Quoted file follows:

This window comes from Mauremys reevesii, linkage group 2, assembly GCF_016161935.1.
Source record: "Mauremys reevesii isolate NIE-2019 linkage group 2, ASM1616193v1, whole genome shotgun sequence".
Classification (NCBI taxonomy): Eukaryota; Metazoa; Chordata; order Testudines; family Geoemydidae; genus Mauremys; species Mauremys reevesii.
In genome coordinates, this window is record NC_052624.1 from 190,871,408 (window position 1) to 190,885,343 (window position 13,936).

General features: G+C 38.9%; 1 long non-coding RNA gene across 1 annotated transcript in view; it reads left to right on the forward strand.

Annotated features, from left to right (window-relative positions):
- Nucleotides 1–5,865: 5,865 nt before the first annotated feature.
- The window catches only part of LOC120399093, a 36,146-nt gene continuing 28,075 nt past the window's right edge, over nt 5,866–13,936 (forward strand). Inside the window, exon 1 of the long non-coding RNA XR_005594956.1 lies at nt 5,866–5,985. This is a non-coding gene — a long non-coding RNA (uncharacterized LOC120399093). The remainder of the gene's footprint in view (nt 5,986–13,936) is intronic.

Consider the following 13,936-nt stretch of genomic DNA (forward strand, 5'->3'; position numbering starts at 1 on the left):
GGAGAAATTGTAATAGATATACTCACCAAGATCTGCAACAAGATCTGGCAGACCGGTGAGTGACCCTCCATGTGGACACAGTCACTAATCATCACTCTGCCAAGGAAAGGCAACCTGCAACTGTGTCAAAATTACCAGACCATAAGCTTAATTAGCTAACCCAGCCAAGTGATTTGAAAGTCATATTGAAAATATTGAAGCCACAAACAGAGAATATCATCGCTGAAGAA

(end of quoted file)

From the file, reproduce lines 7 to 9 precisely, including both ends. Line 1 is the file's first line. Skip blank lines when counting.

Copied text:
- Nucleotides 1–5,865: 5,865 nt before the first annotated feature.
- The window catches only part of LOC120399093, a 36,146-nt gene continuing 28,075 nt past the window's right edge, over nt 5,866–13,936 (forward strand). Inside the window, exon 1 of the long non-coding RNA XR_005594956.1 lies at nt 5,866–5,985. This is a non-coding gene — a long non-coding RNA (uncharacterized LOC120399093). The remainder of the gene's footprint in view (nt 5,986–13,936) is intronic.

Consider the following 13,936-nt stretch of genomic DNA (forward strand, 5'->3'; position numbering starts at 1 on the left):